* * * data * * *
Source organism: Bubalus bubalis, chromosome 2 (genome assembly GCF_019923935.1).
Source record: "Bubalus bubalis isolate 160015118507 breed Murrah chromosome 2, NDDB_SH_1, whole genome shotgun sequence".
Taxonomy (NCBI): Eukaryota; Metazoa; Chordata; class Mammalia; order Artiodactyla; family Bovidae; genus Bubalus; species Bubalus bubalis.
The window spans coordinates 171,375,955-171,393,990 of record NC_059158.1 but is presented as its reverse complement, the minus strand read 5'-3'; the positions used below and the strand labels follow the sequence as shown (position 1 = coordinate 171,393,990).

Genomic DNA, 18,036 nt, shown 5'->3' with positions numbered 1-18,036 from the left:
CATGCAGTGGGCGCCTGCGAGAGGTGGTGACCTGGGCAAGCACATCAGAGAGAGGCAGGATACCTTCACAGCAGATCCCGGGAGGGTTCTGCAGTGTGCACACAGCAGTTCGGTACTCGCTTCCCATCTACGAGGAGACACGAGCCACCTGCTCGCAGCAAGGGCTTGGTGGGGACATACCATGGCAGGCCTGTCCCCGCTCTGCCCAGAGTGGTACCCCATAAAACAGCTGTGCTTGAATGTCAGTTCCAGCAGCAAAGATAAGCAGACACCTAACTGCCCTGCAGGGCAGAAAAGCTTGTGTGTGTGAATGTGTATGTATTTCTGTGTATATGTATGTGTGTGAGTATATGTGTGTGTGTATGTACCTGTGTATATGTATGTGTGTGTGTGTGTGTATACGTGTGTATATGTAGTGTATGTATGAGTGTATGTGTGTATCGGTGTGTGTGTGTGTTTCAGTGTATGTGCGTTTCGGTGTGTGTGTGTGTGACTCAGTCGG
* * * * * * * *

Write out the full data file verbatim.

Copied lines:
Source organism: Bubalus bubalis, chromosome 2 (genome assembly GCF_019923935.1).
Source record: "Bubalus bubalis isolate 160015118507 breed Murrah chromosome 2, NDDB_SH_1, whole genome shotgun sequence".
Taxonomy (NCBI): Eukaryota; Metazoa; Chordata; class Mammalia; order Artiodactyla; family Bovidae; genus Bubalus; species Bubalus bubalis.
The window spans coordinates 171,375,955-171,393,990 of record NC_059158.1 but is presented as its reverse complement, the minus strand read 5'-3'; the positions used below and the strand labels follow the sequence as shown (position 1 = coordinate 171,393,990).

Genomic DNA, 18,036 nt, shown 5'->3' with positions numbered 1-18,036 from the left:
CATGCAGTGGGCGCCTGCGAGAGGTGGTGACCTGGGCAAGCACATCAGAGAGAGGCAGGATACCTTCACAGCAGATCCCGGGAGGGTTCTGCAGTGTGCACACAGCAGTTCGGTACTCGCTTCCCATCTACGAGGAGACACGAGCCACCTGCTCGCAGCAAGGGCTTGGTGGGGACATACCATGGCAGGCCTGTCCCCGCTCTGCCCAGAGTGGTACCCCATAAAACAGCTGTGCTTGAATGTCAGTTCCAGCAGCAAAGATAAGCAGACACCTAACTGCCCTGCAGGGCAGAAAAGCTTGTGTGTGTGAATGTGTATGTATTTCTGTGTATATGTATGTGTGTGAGTATATGTGTGTGTGTATGTACCTGTGTATATGTATGTGTGTGTGTGTGTGTATACGTGTGTATATGTAGTGTATGTATGAGTGTATGTGTGTATCGGTGTGTGTGTGTGTTTCAGTGTATGTGCGTTTCGGTGTGTGTGTGTGTGACTCAGTCGG